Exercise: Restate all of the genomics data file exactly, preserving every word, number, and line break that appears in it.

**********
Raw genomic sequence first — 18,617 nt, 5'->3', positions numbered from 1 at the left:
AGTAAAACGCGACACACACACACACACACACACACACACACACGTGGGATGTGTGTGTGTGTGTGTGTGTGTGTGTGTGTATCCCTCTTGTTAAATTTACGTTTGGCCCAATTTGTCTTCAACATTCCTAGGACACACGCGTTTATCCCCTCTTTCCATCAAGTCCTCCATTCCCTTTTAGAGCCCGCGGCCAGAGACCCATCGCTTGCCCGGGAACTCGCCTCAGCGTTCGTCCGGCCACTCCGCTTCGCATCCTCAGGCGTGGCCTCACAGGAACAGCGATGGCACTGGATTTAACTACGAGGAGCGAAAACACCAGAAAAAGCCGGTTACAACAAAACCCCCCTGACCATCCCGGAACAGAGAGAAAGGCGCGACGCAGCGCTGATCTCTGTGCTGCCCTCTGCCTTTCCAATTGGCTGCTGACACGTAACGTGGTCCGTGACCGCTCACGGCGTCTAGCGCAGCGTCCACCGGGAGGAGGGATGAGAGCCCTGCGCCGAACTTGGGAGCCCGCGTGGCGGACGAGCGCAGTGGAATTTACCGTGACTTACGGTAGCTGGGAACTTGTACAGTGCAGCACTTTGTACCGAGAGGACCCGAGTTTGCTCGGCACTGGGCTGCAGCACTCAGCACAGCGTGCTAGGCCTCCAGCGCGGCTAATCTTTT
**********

Raw genomic sequence first — 18,617 nt, 5'->3', positions numbered from 1 at the left:
AGTAAAACGCGACACACACACACACACACACACACACACACACGTGGGATGTGTGTGTGTGTGTGTGTGTGTGTGTGTGTATCCCTCTTGTTAAATTTACGTTTGGCCCAATTTGTCTTCAACATTCCTAGGACACACGCGTTTATCCCCTCTTTCCATCAAGTCCTCCATTCCCTTTTAGAGCCCGCGGCCAGAGACCCATCGCTTGCCCGGGAACTCGCCTCAGCGTTCGTCCGGCCACTCCGCTTCGCATCCTCAGGCGTGGCCTCACAGGAACAGCGATGGCACTGGATTTAACTACGAGGAGCGAAAACACCAGAAAAAGCCGGTTACAACAAAACCCCCCTGACCATCCCGGAACAGAGAGAAAGGCGCGACGCAGCGCTGATCTCTGTGCTGCCCTCTGCCTTTCCAATTGGCTGCTGACACGTAACGTGGTCCGTGACCGCTCACGGCGTCTAGCGCAGCGTCCACCGGGAGGAGGGATGAGAGCCCTGCGCCGAACTTGGGAGCCCGCGTGGCGGACGAGCGCAGTGGAATTTACCGTGACTTACGGTAGCTGGGAACTTGTACAGTGCAGCACTTTGTACCGAGAGGACCCGAGTTTGCTCGGCACTGGGCTGCAGCACTCAGCACAGCGTGCTAGGCCTCCAGCGCGGCTAATCTTTT